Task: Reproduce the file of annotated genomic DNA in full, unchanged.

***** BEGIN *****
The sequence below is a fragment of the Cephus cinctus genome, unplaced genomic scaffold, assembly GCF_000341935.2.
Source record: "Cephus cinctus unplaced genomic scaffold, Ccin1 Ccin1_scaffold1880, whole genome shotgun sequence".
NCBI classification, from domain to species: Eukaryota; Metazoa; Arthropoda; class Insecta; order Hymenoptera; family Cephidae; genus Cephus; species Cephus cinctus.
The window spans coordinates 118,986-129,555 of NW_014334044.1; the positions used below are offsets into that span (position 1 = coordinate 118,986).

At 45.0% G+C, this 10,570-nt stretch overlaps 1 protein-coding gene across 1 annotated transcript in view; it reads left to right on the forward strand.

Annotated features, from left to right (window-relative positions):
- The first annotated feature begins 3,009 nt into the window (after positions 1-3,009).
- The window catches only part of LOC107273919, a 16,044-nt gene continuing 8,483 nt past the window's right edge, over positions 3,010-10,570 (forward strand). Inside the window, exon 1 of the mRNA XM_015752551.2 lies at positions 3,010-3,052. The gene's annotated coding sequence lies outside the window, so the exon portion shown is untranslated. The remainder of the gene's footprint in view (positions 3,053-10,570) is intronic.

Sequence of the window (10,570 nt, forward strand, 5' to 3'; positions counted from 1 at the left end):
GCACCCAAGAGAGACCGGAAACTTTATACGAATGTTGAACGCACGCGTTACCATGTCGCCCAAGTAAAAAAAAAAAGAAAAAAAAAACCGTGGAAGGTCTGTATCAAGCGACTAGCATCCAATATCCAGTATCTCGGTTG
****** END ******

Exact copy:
The sequence below is a fragment of the Cephus cinctus genome, unplaced genomic scaffold, assembly GCF_000341935.2.
Source record: "Cephus cinctus unplaced genomic scaffold, Ccin1 Ccin1_scaffold1880, whole genome shotgun sequence".
NCBI classification, from domain to species: Eukaryota; Metazoa; Arthropoda; class Insecta; order Hymenoptera; family Cephidae; genus Cephus; species Cephus cinctus.
The window spans coordinates 118,986-129,555 of NW_014334044.1; the positions used below are offsets into that span (position 1 = coordinate 118,986).

At 45.0% G+C, this 10,570-nt stretch overlaps 1 protein-coding gene across 1 annotated transcript in view; it reads left to right on the forward strand.

Annotated features, from left to right (window-relative positions):
- The first annotated feature begins 3,009 nt into the window (after positions 1-3,009).
- The window catches only part of LOC107273919, a 16,044-nt gene continuing 8,483 nt past the window's right edge, over positions 3,010-10,570 (forward strand). Inside the window, exon 1 of the mRNA XM_015752551.2 lies at positions 3,010-3,052. The gene's annotated coding sequence lies outside the window, so the exon portion shown is untranslated. The remainder of the gene's footprint in view (positions 3,053-10,570) is intronic.

Sequence of the window (10,570 nt, forward strand, 5' to 3'; positions counted from 1 at the left end):
GCACCCAAGAGAGACCGGAAACTTTATACGAATGTTGAACGCACGCGTTACCATGTCGCCCAAGTAAAAAAAAAAAGAAAAAAAAAACCGTGGAAGGTCTGTATCAAGCGACTAGCATCCAATATCCAGTATCTCGGTTG